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Rural-state governors tell Trump they need tests and medical supplies, too

Trump says he wants governors to be "appreciative"

Several rural-state governors alerted President Trump on Monday that they are struggling to obtain urgently needed medical supplies and testing equipment, warning that despite the worsening coronavirus situation in New York and other urban areas, more sparsely populated parts of the country need help, too. 

In response to requests for more testing kits, Mr. Trump said, "I haven't heard about testing in weeks," according to an audio recording of the call between the president and governors obtained by CBS News. 

During the call, which lasted a little over an hour, Democratic and Republican governors detailed how they are struggling to obtain the protective equipment doctors and nurses will need to treat the sick and the test kits needed to determine whether sick residents are suffering from COVID-19.

"We understand the challenges in New York. I have family in New York," Wyoming Republican Governor Mark Gordon told the president. But, he told Mr. Trump, "I think a little bit of supply going our way could get us better prepared going forward."

"Good point," Mr. Trump replied. "Thank you very much, Mark. If you have a problem, call me. I'll get you what you need."

CBS News obtained a recording of the call from a participant shortly after it concluded. Others familiar with the call confirmed some of the details.

Mr. Trump was joined on the call by Vice President Pence, Labor Secretary Eugene Scalia, FEMA Administrator Pete Gaynor, Dr. Anthony Fauci, the head of allergy and infectious diseases, and Dr. Deborah Birx, who is leading the White House Coronavirus Task Force.

Several larger-state governors, including Maryland's Larry Hogan, Georgia's Brian Kemp, Connecticut's Ned Lamont and New Jersey's Phil Murphy, credited Mr. Trump and Pence for continuing to focus on outbreaks in major metropolitan areas and for quickly approving federal disaster declarations.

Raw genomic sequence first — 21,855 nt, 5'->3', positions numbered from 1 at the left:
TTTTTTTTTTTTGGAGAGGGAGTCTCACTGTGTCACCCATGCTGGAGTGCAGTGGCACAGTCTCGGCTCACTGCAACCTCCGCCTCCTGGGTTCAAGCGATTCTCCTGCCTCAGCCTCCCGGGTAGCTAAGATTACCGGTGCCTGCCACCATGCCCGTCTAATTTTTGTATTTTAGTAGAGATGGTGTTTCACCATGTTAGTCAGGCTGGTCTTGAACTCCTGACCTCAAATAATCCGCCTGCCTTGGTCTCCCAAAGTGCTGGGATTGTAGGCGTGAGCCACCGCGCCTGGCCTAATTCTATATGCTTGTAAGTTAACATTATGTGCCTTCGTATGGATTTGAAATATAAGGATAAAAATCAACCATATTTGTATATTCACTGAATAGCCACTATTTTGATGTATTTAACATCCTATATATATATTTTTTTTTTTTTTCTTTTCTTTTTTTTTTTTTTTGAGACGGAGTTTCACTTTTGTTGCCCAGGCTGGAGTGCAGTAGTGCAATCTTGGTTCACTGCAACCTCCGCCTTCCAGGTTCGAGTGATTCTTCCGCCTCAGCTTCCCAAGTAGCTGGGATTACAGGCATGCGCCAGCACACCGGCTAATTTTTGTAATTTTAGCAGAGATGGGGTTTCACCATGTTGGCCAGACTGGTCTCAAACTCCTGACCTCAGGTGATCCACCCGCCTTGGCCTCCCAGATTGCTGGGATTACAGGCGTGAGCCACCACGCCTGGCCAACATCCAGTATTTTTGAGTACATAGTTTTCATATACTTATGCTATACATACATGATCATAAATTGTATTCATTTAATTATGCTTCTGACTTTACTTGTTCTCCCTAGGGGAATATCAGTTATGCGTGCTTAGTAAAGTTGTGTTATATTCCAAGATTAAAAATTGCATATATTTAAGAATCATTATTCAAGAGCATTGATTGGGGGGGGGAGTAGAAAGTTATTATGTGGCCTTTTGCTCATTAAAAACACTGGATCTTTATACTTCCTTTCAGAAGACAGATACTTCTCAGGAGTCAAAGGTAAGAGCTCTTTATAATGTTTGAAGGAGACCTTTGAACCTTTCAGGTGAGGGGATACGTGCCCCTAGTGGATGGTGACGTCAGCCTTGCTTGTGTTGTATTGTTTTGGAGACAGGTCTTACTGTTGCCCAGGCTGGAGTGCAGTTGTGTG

Louisiana Democratic Governor John Bel Edwards told the president that New Orleans plans to establish a 1,250-bed field hospital at the New Orleans convention center by Sunday, with the option to add 1,000 beds the following week.

"We're having a really hard time getting the ventilators that we need," Edwards said. "We're pursuing every angle that we have, including requests from the [national] stockpile. We know that testing continues to be an issue, especially the test collection kits. Although this is getting better."

Responding to Edwards, Trump said, "we're going to have some additional ventilators coming."

But other governors warned there are far broader concerns to come.

Montana Democratic Governor Steve Bullock noted that delays in testing state residents could soon overwhelm hospitals in rural population centers and griped that his buying power has been repeatedly "trumped" by the federal government, a far larger customer for supplies and equipment.

"I could give four or five examples over the last week where we have supply orders, and they've subsequently been cancelled, and they're canceled in part because what our suppliers are saying is that federal resources are requesting it and trumping that," Bullock said.

Bullock also warned "we're going to have some real problems" across smaller rural states if they cannot soon obtain the necessary testing equipment. He cited Gallatin County, which encompasses Bozeman, as a population center that is seeing a growing infection rate.

"So we're trying to shift the supplies to really isolate that and do contact tracing, but we don't even have enough supplies to do the testing," Bullock said.

Mr. Trump replied, "I haven't heard about testing in weeks. We've tested more now than any nation in the world. We've got these great tests and we'll come out with another one tomorrow that's, you know, almost instantaneous testing. But I haven't heard anything about testing being a problem."